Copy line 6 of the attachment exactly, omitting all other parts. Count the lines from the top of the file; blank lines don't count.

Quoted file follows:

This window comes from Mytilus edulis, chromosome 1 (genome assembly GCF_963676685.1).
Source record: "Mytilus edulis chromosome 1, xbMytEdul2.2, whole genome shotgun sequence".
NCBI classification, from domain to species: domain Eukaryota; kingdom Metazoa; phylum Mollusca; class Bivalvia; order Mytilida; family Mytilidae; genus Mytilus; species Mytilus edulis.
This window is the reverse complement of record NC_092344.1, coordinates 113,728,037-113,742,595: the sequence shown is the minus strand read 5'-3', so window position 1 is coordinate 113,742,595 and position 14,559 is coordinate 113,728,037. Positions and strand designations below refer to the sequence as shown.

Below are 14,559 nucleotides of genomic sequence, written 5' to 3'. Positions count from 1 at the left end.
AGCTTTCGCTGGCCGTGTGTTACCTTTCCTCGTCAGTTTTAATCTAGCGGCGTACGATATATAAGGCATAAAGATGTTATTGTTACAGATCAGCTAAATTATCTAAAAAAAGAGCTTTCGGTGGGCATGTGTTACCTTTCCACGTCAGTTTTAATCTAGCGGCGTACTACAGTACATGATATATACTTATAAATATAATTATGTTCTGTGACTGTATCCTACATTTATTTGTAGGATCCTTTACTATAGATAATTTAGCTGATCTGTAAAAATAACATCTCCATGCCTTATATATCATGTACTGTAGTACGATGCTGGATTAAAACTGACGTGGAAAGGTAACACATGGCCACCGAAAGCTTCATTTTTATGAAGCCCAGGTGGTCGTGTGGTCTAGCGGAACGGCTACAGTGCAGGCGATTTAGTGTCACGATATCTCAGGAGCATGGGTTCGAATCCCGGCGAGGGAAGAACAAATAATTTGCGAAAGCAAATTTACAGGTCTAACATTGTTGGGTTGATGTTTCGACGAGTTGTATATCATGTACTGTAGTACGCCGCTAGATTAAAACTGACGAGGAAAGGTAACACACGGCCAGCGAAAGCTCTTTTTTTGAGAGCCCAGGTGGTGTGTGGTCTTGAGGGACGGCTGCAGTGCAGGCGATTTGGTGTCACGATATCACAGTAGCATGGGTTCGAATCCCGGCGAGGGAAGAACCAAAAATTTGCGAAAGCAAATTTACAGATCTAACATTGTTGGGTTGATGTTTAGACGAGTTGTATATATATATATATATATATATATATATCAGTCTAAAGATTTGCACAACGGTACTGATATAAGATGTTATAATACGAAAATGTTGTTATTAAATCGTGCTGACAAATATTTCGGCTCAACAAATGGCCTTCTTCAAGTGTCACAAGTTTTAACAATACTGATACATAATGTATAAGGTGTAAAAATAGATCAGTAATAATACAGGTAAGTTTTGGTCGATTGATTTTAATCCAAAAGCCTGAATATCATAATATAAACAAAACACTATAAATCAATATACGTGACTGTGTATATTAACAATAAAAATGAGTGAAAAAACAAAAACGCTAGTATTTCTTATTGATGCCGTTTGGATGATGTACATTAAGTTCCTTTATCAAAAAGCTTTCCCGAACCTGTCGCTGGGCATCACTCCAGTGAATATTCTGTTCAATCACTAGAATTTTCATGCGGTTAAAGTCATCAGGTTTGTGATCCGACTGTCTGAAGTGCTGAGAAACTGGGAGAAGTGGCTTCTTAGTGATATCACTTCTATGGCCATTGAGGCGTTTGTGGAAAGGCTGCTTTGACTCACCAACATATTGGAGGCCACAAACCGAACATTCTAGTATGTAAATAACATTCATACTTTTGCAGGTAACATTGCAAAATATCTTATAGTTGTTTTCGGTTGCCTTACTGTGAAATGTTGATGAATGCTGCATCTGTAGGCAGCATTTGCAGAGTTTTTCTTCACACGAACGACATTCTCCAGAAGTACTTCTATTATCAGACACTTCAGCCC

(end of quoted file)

AGCTTTCGCTGGCCGTGTGTTACCTTTCCTCGTCAGTTTTAATCTAGCGGCGTACGATATATAAGGCATAAAGATGTTATTGTTACAGATCAGCTAAATTATCTAAAAAAAGAGCTTTCGGTGGGCATGTGTTACCTTTCCACGTCAGTTTTAATCTAGCGGCGTACTACAGTACATGATATATACTTATAAATATAATTATGTTCTGTGACTGTATCCTACATTTATTTGTAGGATCCTTTACTATAGATAATTTAGCTGATCTGTAAAAATAACATCTCCATGCCTTATATATCATGTACTGTAGTACGATGCTGGATTAAAACTGACGTGGAAAGGTAACACATGGCCACCGAAAGCTTCATTTTTATGAAGCCCAGGTGGTCGTGTGGTCTAGCGGAACGGCTACAGTGCAGGCGATTTAGTGTCACGATATCTCAGGAGCATGGGTTCGAATCCCGGCGAGGGAAGAACAAATAATTTGCGAAAGCAAATTTACAGGTCTAACATTGTTGGGTTGATGTTTCGACGAGTTGTATATCATGTACTGTAGTACGCCGCTAGATTAAAACTGACGAGGAAAGGTAACACACGGCCAGCGAAAGCTCTTTTTTTGAGAGCCCAGGTGGTGTGTGGTCTTGAGGGACGGCTGCAGTGCAGGCGATTTGGTGTCACGATATCACAGTAGCATGGGTTCGAATCCCGGCGAGGGAAGAACCAAAAATTTGCGAAAGCAAATTTACAGATCTAACATTGTTGGGTTGATGTTTAGACGAGTTGTATATATATATATATATATATATATATATCAGTCTAAAGATTTGCACAACGGTACTGATATAAGATGTTATAATACGAAAATGTTGTTATTAAATCGTGCTGACAAATATTTCGGCTCAACAAATGGCCTTCTTCAAGTGTCACAAGTTTTAACAATACTGATACATAATGTATAAGGTGTAAAAATAGATCAGTAATAATACAGGTAAGTTTTGGTCGATTGATTTTAATCCAAAAGCCTGAATATCATAATATAAACAAAACACTATAAATCAATATACGTGACTGTGTATATTAACAATAAAAATGAGTGAAAAAACAAAAACGCTAGTATTTCTTATTGATGCCGTTTGGATGATGTACATTAAGTTCCTTTATCAAAAAGCTTTCCCGAACCTGTCGCTGGGCATCACTCCAGTGAATATTCTGTTCAATCACTAGAATTTTCATGCGGTTAAAGTCATCAGGTTTGTGATCCGACTGTCTGAAGTGCTGAGAAACTGGGAGAAGTGGCTTCTTAGTGATATCACTTCTATGGCCATTGAGGCGTTTGTGGAAAGGCTGCTTTGACTCACCAACATATTGGAGGCCACAAACCGAACATTCTAGTATGTAAATAACATTCATACTTTTGCAGGTAACATTGCAAAATATCTTATAGTTGTTTTCGGTTGCCTTACTGTGAAATGTTGATGAATGCTGCATCTGTAGGCAGCATTTGCAGAGTTTTTCTTCACACGAACGACATTCTCCAGAAGTACTTCTATTATCAGACACTTCAGCCC